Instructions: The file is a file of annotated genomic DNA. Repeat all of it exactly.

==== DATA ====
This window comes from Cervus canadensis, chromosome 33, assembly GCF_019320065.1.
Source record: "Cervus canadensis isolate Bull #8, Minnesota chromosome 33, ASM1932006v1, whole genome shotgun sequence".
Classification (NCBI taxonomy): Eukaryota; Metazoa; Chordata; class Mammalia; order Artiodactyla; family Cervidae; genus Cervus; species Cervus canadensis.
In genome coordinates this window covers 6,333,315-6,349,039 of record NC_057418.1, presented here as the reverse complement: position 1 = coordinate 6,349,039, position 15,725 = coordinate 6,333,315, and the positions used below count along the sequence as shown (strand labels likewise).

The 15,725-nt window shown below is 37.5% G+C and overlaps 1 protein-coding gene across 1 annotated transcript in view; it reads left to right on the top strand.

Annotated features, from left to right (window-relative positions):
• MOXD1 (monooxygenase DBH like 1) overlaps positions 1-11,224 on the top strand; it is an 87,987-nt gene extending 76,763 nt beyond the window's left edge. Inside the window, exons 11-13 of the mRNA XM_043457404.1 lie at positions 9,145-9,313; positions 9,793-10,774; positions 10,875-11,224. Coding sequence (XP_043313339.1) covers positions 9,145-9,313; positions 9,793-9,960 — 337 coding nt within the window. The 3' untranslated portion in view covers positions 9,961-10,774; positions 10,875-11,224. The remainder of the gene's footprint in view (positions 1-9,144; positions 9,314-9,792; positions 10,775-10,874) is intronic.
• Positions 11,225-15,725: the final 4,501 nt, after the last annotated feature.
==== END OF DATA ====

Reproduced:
This window comes from Cervus canadensis, chromosome 33, assembly GCF_019320065.1.
Source record: "Cervus canadensis isolate Bull #8, Minnesota chromosome 33, ASM1932006v1, whole genome shotgun sequence".
Classification (NCBI taxonomy): Eukaryota; Metazoa; Chordata; class Mammalia; order Artiodactyla; family Cervidae; genus Cervus; species Cervus canadensis.
In genome coordinates this window covers 6,333,315-6,349,039 of record NC_057418.1, presented here as the reverse complement: position 1 = coordinate 6,349,039, position 15,725 = coordinate 6,333,315, and the positions used below count along the sequence as shown (strand labels likewise).

The 15,725-nt window shown below is 37.5% G+C and overlaps 1 protein-coding gene across 1 annotated transcript in view; it reads left to right on the top strand.

Annotated features, from left to right (window-relative positions):
• MOXD1 (monooxygenase DBH like 1) overlaps positions 1-11,224 on the top strand; it is an 87,987-nt gene extending 76,763 nt beyond the window's left edge. Inside the window, exons 11-13 of the mRNA XM_043457404.1 lie at positions 9,145-9,313; positions 9,793-10,774; positions 10,875-11,224. Coding sequence (XP_043313339.1) covers positions 9,145-9,313; positions 9,793-9,960 — 337 coding nt within the window. The 3' untranslated portion in view covers positions 9,961-10,774; positions 10,875-11,224. The remainder of the gene's footprint in view (positions 1-9,144; positions 9,314-9,792; positions 10,775-10,874) is intronic.
• Positions 11,225-15,725: the final 4,501 nt, after the last annotated feature.